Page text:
Ceramics were for Gio Ponti a site of unparalleled experimentation that allowed him to reformulate elements of the Italian cultural tradition and integrate them into a system of industrial production, from the design of tableware, decorative objects and bathroom fixtures to the creation of tiles for floors and walls. He began to familiarise himself with this material beginning in 1923 when he became artistic director of the porcelain manufacturer Richard Ginori. (…)
After the war, Ponti once again drew from this world as he became, from 1946 to 1953, the artistic director of the Imola Ceramics Cooperative. Continuing his exploration into this material, in 1956–57 he created a line of diamond-point coloured tiles for the Milanese firm Ceramica Joo.
Passing from a flat surface to reliefs, he reinterpreted the diamond-shaped bosses of Renaissance palaces: applied to exterior walls, these tiles, thanks to their glistening texture, capture the changing sunlight and thus animate the facades. This finishing, which made its first appearance on the facade of the church of San Luca Evangelista in Milan (1955–60), was utilised recurrently for his religious and private structures; it was even responsible for the nickname of the Villa Arreaza in Caracas, “La Diamantina.” Even more complex, the facade of the Montedoria building (1964–70) in Milan combines four sorts of emerald-green tiles in various degrees of relief. With coloured tessellation in the shape of shingle, Ponti reinterprets, once again for Ceramica Joo, the traditional shingle mosaic of Liguria, which he used to cover both interior and exterior walls at the Villa Planchart (1953–57), the Villa Nemazee (1957–64), and the Parco dei Principi hotels (1960–64). (…)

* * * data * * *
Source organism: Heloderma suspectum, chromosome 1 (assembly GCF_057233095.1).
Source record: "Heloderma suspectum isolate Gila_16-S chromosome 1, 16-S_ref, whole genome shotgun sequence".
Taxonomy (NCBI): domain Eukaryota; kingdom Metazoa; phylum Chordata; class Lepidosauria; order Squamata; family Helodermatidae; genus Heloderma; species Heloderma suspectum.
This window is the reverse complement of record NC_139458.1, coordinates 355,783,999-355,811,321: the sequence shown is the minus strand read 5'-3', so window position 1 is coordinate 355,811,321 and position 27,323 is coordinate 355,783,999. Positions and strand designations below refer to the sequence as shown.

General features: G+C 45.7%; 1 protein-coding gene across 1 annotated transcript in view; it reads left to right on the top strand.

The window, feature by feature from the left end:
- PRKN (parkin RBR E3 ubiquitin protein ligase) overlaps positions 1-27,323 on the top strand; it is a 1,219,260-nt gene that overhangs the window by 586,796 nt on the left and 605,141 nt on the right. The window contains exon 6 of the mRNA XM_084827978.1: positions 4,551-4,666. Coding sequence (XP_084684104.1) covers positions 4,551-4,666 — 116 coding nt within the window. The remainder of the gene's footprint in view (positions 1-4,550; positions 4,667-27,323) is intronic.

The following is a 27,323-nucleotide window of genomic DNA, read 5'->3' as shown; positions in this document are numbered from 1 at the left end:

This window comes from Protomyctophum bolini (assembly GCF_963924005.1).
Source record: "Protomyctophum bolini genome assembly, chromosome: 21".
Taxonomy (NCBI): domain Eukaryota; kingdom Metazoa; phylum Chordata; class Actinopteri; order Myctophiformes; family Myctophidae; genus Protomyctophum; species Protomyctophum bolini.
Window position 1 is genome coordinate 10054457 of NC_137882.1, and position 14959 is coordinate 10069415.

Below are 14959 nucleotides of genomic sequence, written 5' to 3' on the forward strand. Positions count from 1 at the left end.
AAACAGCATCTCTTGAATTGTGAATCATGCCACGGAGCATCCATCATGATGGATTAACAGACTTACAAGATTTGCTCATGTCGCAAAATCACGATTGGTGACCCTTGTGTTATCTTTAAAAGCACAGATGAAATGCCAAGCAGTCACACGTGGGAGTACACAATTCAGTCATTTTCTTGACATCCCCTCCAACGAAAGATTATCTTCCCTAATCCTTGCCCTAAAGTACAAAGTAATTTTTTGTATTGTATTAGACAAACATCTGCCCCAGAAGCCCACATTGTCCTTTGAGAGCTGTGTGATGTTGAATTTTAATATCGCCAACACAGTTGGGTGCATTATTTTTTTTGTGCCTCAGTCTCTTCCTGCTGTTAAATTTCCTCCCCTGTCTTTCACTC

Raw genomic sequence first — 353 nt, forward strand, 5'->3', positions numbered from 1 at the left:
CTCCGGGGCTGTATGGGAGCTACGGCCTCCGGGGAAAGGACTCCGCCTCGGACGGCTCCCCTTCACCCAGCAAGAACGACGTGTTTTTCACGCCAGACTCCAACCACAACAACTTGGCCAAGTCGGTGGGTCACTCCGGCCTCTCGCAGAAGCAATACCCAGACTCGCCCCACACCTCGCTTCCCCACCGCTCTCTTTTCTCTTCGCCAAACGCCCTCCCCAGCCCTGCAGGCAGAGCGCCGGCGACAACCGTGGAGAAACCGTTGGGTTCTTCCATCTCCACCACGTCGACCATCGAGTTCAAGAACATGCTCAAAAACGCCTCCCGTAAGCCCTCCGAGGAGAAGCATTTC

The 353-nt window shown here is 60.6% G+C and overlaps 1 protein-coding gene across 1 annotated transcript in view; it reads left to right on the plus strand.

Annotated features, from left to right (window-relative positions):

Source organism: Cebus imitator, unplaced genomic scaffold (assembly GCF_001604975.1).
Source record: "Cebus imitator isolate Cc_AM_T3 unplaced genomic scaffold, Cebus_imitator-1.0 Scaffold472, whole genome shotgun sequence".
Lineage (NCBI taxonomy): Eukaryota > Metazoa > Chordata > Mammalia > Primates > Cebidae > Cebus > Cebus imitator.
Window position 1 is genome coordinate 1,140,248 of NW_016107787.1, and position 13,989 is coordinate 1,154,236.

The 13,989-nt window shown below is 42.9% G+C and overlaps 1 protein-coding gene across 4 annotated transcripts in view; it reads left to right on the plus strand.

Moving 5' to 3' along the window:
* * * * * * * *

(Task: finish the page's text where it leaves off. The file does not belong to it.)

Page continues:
He also renewed the repertoire of the Salerno ceramic producer, Ceramica D’Agostino, designing thirty-three motifs both geometric and vegetal, blues, blacks and whites, which, once assembled, gave rise to over a hundred different decors. Thanks to this solution, Ponti personalised all the rooms of the Sorrento’s Hotel Parco dei Principi (1960). Fifteen years later, he designed a “hymn to colour” to dress the floors of the headquarters of the Austrian newspaper Salzburger Nachrichten in Salzburg. Polychrome geometric designs were employed and adapted to the irregular forms of the rooms. Thus the floor “stole the show” from the architecture and became the true protagonist of the building. A similar solution was adopted in Singapore to cover the facade of the Shui Hing department store in 1977–78.
Below : Ceramic tile by the Ceramica D’Agostino factory for Hotel Parco dei Principi in Sorrento Ceramica D’Agostino © Gio Ponti Archives, Milan